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UP train derails in Mecca, Calif.

(The following story by Steve Fetbrandt, Steve Moore, Chris Richards John Asbury appeared on The Press-Enterprise website on March 4. Tim Smith is Chairman of the BLET’s California State Legislative Board.)

MECCA, Calif. — Crews reported significant progress Tuesday in cleaning up a chemical spill after a train derailment Monday night near this farm worker community that triggered a precautionary evacuation of a nine-square-mile rural area.

Authorities ordered the evacuation of about 65 homes, but residents may be able to return home today if the overnight cleanup continues to go well, said Riverside County Fire Department Capt. Fernando Herrera.

About 60 people were housed at an evacuation center late Tuesday at Coachella Valley High School.

Residents near the crash site were rousted by emergency workers in the middle of the night and given minutes to flee.

Ernest Lo said he was awakened shortly after midnight by firefighters who pulled up to the gate of his Kimco Fish Farm on 69th Avenue.

"They were shouting, 'Leave here right away! There's poison in the air!" Lo said. "We grabbed our wallets and left."

Herrera said that major streets in the area and possibly Highway 111, seven miles of which were closed Tuesday, could reopen today.

The 8:45 p.m. wreck left two tanker cars leaking and sent 29 cars off the tracks.

The eastbound 65-car train was traveling from Colton toward El Centro. After the derailment, train traffic was rerouted to Salt Lake City, authorities said.

No injuries reported from either the train accident or the chemical spill, which involved hydrochloric acid and phosphoric acid, officials said. The two spills were within about 100 to 200 yards of each other.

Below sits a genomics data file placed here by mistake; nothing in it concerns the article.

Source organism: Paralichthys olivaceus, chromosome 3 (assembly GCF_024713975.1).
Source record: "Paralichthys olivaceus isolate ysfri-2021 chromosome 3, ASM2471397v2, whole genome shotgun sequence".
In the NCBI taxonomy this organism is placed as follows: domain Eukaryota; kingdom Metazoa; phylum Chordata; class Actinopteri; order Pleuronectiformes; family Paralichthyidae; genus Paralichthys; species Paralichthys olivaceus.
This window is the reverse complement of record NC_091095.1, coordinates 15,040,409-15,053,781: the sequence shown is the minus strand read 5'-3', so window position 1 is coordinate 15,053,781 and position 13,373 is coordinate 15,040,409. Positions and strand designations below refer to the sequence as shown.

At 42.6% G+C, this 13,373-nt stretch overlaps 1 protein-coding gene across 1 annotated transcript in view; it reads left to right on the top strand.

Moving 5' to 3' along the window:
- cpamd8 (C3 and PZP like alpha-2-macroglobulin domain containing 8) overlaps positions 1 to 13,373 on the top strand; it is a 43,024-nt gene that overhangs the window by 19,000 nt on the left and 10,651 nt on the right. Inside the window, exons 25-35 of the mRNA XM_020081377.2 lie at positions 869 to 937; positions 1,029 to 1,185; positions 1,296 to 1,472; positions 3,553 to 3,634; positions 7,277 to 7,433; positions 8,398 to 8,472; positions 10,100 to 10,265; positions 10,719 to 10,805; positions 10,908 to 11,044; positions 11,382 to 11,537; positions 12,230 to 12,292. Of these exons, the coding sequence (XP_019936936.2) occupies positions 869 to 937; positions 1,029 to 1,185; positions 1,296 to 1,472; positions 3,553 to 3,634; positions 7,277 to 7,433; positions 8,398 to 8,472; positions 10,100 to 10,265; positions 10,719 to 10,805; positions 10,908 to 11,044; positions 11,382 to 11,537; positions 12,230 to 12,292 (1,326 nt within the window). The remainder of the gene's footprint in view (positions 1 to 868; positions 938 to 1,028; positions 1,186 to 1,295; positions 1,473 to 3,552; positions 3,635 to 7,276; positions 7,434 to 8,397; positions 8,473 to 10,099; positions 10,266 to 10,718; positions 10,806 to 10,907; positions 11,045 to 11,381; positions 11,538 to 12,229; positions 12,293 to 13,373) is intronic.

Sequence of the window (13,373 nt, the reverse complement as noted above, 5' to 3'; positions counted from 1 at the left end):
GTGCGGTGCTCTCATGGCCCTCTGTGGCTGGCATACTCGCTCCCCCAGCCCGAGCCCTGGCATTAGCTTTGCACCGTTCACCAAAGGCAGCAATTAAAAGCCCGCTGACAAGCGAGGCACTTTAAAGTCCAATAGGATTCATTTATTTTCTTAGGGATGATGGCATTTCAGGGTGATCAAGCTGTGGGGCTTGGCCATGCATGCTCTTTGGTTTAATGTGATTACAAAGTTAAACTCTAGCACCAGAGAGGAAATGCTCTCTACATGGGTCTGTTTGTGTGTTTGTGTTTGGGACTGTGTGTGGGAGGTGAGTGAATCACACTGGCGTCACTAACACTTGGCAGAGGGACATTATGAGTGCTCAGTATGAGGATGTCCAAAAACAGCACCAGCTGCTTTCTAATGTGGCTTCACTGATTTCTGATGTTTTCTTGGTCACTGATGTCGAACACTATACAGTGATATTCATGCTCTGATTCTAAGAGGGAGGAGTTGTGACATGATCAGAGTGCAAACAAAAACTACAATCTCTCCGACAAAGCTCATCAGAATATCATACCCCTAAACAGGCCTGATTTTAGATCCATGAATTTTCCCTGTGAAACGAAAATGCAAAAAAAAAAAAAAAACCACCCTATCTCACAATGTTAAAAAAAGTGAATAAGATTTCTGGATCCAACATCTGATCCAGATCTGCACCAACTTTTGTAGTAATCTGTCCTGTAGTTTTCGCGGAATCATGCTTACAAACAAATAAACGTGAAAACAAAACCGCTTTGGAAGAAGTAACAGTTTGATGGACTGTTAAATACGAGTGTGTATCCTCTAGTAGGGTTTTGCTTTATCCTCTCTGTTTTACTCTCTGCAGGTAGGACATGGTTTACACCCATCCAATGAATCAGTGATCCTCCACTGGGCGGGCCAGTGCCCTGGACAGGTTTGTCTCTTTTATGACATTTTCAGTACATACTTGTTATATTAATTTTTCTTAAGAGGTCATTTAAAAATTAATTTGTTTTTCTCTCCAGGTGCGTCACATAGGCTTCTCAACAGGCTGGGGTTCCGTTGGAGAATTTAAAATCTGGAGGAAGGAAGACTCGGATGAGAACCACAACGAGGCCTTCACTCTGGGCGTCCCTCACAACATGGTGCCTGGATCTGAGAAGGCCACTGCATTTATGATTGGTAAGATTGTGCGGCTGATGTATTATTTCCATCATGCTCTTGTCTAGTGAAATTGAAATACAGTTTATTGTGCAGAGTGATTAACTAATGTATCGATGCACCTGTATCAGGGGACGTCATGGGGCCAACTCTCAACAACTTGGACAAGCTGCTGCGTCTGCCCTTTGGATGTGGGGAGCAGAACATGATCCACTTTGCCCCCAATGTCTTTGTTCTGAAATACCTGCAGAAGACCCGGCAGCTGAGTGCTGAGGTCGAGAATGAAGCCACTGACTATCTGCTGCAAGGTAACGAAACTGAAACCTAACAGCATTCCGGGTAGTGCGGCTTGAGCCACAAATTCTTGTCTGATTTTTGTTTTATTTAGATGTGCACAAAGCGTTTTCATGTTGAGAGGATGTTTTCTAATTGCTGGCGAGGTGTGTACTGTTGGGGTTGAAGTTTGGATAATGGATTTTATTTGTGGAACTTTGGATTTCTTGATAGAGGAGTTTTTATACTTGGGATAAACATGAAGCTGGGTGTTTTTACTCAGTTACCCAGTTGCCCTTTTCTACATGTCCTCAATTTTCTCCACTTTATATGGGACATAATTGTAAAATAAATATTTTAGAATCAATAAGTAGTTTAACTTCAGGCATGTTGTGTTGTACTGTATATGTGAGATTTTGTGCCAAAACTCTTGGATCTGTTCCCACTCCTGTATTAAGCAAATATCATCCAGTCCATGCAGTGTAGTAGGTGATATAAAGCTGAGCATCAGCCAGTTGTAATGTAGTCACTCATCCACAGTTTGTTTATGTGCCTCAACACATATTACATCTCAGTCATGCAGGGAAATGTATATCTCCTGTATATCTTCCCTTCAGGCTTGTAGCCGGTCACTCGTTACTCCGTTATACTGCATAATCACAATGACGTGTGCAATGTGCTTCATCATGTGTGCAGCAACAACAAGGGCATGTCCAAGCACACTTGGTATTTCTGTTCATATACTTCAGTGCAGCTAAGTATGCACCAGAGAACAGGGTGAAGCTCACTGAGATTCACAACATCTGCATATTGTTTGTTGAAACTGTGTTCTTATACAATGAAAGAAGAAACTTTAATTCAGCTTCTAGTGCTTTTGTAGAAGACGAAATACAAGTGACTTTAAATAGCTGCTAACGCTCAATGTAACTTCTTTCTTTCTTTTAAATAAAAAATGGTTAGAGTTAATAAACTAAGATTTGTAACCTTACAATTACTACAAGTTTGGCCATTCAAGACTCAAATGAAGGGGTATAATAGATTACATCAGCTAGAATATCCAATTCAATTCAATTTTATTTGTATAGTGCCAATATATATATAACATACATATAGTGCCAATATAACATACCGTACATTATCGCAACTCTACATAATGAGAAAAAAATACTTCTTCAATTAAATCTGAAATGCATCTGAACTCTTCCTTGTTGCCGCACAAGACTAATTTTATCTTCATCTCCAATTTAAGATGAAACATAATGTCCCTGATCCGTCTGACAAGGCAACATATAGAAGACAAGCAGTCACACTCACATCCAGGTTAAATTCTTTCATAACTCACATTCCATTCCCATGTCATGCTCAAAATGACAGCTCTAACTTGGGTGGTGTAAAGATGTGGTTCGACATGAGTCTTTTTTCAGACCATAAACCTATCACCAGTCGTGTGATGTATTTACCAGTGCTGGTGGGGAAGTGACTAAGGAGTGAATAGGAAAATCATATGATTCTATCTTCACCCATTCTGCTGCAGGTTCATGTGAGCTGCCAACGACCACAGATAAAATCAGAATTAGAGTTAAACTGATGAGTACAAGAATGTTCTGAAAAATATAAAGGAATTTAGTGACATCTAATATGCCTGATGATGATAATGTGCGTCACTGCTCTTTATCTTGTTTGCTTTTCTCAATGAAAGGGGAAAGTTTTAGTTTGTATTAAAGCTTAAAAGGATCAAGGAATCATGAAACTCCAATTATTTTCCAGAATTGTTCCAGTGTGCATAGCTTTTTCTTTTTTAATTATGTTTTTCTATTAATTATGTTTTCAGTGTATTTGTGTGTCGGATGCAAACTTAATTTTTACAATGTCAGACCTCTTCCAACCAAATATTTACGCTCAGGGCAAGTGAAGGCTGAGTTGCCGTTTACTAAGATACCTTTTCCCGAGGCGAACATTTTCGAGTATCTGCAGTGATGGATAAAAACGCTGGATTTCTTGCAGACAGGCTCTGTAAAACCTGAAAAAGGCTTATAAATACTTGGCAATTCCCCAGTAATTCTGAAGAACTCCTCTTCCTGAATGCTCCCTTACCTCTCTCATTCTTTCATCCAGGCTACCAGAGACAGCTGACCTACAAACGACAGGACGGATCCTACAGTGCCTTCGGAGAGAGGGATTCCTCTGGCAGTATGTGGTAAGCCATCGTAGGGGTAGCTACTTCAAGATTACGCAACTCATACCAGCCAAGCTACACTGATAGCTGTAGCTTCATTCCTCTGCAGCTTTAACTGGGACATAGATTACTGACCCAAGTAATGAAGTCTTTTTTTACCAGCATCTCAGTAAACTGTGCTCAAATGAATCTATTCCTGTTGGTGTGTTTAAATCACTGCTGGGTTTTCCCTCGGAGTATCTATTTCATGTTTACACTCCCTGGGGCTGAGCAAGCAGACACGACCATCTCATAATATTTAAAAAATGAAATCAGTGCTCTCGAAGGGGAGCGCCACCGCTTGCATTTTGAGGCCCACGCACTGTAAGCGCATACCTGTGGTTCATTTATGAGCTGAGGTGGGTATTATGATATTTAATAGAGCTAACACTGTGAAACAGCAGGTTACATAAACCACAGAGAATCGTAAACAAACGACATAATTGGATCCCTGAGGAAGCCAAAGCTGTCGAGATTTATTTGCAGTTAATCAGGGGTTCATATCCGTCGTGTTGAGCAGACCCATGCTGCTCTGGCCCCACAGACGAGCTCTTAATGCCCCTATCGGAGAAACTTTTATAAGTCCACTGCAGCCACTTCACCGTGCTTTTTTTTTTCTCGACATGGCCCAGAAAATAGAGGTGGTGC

Vapors were confined to the immediate area of the spill, fire officials said.

On the north side of the tracks, workers covered a spill of hydrochloric acid with dirt, Herrera said. Tanker trucks were heading to the site to pump out rail cars that contained more of that chemical, he said.

On the south side, crews were working on covering up a phosphoric acid spills to keep the vapors down, officials said.

Contaminated soil at the spill sites will have to be removed, Herrera said.

The Environmental Protection Agency was monitoring air quality.

"If everything remains the same, we'll be relatively safe," Herrera said.

At a meeting with evacuees Tuesday evening at Coachella Valley High School, John Kind of the Center for Toxicology and Environmental Health in North Little Rock, Ark., said the only elevated concentration of hydrogen chloride gas his technicians found was in a 300- to 400-yard circle immediately around the crash site.

Sampling started about 5:30 a.m. and continued throughout the day, Kind said. He said technicians will respond if residents request testing at their homes.

Pipeline Shut Down

The mishap forced Kinder Morgan Energy partners to shut down a 20-inch pipeline that moves gasoline, diesel and jet fuel from Colton to Phoenix. The line will remain closed until the company assesses whether it was damaged, a spokeswoman said in an email.

No fuel shortages were expected as a result.

Several overturned rail cars away from the spill area were uprighted Tuesday and moved to the Indio area.

The train also had 53 cars loaded with corn, wheat and molasses. A dozen were empty, authorities said.